On Cockatoo Island, 20 artists present works echoing the history of the UNESCO-listed site around movement, migration, production and participation, including works that grow or morph over the course of the Biennale. Ai Weiwei’s Law of the Journey, 2017, a 60-metre inflatable boat filled with more than 300 oversized figures, made from the same rubber used to manufacture the precarious vessels that carry refugees across the Aegean Sea from Turkey to Greece, fills a cavernous space on the Island. Thai artist, Mit Jai Inn created a series of new works in which the visible process of creation is as important as the final product. Sydney artist Yasmin Smith created a ceramics studio and open-air kiln alongside a ceramic installation featuring cast mangrove branches finished in a hand-made wood ash glaze and Melbourne artist Nicholas Mangan presents a work which dismantles accepted histories to reveal the complex dynamic between human action and the state of nature. Scottish artist Anya Gallaccio’s sculptural work comprises a 3D printed clay mountain range, whilst Thai artist Tawatchai Puntusawasdi presents metal sculptures and two-dimensional drawings as a replica of his studio. The Island hosts a series of site-specific large-scale installations: in the Turbine Hall, Japan’s Yukinori Yanagi presents Icarus Container, 2018, an immersive maze-like artwork created with shipping containers that uses mirrors to reflect the light of the sun. Japanese-born, Sydney-based artist Koji Ryui presents a site-specific work that expands on his experimentation with geometric abstraction and the spatial potential of everyday objects. British artist Ryan Gander installed a new commission, creating his own universe with replica models of artefacts from his life. Lebanese-born, Sydney-based artist Khaled Sabsabi presents Bring the Silence, 2018, a five-channel audio visual installation that offers an intimate insight into practiced customs at sacred Sufi burial sites.

The Museum of Contemporary Art Australia (MCA) presents the work of 18 artists across two levels of the museum, including interdisciplinary Australian artist Brook Andrew with a new commission of five sculptures, each representing one of the five elements of the universe according to the philosophy of Wuxing – central to the 21st Biennale of Sydney curatorial concept. The MCA exhibition features South Australian Ngarrindjeri artist Yvonne Koolmatrie’s intricate sedge-woven burial baskets which are a synthesis of traditional knowledge and contemporary innovation, a new work by Yarrenyty Arltere Artists from the Western Arrernte community arts enterprise in Alice Springs and shell-worked slippers by Bidjigal artist and elder Esme Timbery. From Finland, Tuomas Aleksander Laitinen presents a new commission, continuing his research-driven practice which scrutinises global systems, focusing on the correlation between large-scale networks and local events utilising light, sound installation and the moving image. American artist Liza Lou collaborates with KwaZulu-Natal women to present a complex, hand-woven bead installation representing clouds, whilst Australian artist Tom Nicholson adds to an existing wall drawing: a matrix of painstakingly handwritten words narrating a geo-political history of the 20th century. Canadian artist Ciara Phillips presents a working printmaking studio and Swiss artist Marc Bauer presents an installation incorporating a site-specific wall drawing, works on paper and ceramics. Hong Kong artist Nicole Wong exhibits marble works that draw on google searches.

4A Centre for Contemporary Asian Art presents a video work that documents a participatory event by Japanese theatre-director and artist Akira Takayama who has invited residents of Sydney to perform a song passed down through their family, at Sydney Town Hall.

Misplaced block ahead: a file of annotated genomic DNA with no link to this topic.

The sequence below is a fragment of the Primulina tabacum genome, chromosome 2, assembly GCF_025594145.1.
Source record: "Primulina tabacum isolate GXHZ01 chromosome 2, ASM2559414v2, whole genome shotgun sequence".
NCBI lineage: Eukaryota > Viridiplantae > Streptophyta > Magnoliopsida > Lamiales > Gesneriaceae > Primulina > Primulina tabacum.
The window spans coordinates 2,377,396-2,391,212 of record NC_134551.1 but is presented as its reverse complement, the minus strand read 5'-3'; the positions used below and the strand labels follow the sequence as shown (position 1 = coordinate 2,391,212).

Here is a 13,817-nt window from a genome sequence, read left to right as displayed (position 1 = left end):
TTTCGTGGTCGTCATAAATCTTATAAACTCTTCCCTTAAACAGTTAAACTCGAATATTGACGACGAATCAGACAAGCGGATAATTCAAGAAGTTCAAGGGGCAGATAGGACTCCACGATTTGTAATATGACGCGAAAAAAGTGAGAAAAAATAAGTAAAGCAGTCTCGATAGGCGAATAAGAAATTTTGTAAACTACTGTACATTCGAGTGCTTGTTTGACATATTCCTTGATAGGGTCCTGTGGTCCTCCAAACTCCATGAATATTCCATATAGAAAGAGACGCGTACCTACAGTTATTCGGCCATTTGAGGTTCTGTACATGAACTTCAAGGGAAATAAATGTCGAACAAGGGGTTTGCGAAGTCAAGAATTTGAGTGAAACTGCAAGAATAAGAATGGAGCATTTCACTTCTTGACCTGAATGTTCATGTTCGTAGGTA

Today's News

March 19, 2018

Exhibition positions the Polaroid at the crossroads between art and technology

Sotheby's unveils one of the greatest Rubens portraits to come to market

Hauser & Wirth opens exhibition of new and recent work by Lorna Simpson

Galerie Max Hetzler opens exhibition of new paintings by Albert Oehlen and Julian Schnabel

Scientists discover evidence of early human innovation, pushing back evolutionary timeline

Sotheby\s Hong Kong announces highlights from its Important Watches Spring Auction

Art Jameel and Delfina Foundation announce a significant new partnership

Iraqi enthusiasts search for relics of royal past

Wagner + Partner opens new gallery space with thematic exhibition

Galerie Rodolphe Janssen opens exhibition of new works by Sam Moyer

Exhibition presents a little-known chapter of Olivetti history

Masters of Spain exhibition opens at the Polk Museum of Art

Women who photographed Dalí is the focus of this year's exhibition at The Fundació Gala-Salvador Dalí

IBASHO opens a solo exhibition of Hong Kong artist Yan Kallen

Yinka Shonibare lends his support to new creative awards and advocacy group set up in reponse to Brexit

Composer-in-Residence program at the Harn Museum of Art debuts art-inspired sound installation

Ubuntu Art Gallery presents a Samir Rafi retrospective at Art Dubai

Galerie Fons Welters opens exhibition of works by David Jablonowski

Celebrated painter and printmaker Takao Tanabe creates new award for emerging Canadian artists

Zidoun-Bossuyt gallery opens the first exhibition of British artist Danny Fox

21st Biennale of Sydney launches across seven locations, presenting 70 artists and artist collectives

Monumental Oneida Sculpture Enhanced With Light, Sound and Music

First U.S. exhibition devoted to the works of 16th century master Hasegawa Tōhaku

Chemould Prescott Gallery opens exhibition of works by Shakuntala Kulkarni

Museums, Exhibits, Artists, Milestones, Digital Art, Architecture, Photography,
Photographers, Special Photos, Special Reports, Featured Stories, Auctions, Art Fairs,
Anecdotes, Art Quiz, Education, Mythology, 3D Images, Last Week, .


Ignacio Villarreal
(1941 - 2019)
Editor & Publisher: Jose Villarreal
Art Director: Juan José Sepúlveda Ramírez

Royalville Communications, Inc

ignaciovillarreal.org juncodelavega.com facundocabral-elfinal.org
Founder's Site. Hommage
to a Mexican poet.

The First Art Newspaper on the Net. The Best Versions Of Ave Maria Song Junco de la Vega Site Ignacio Villarreal Site
Tell a Friend
Dear User, please complete the form below in order to recommend the Artdaily newsletter to someone you know.
Please complete all fields marked *.
Sending Mail
Sending Successful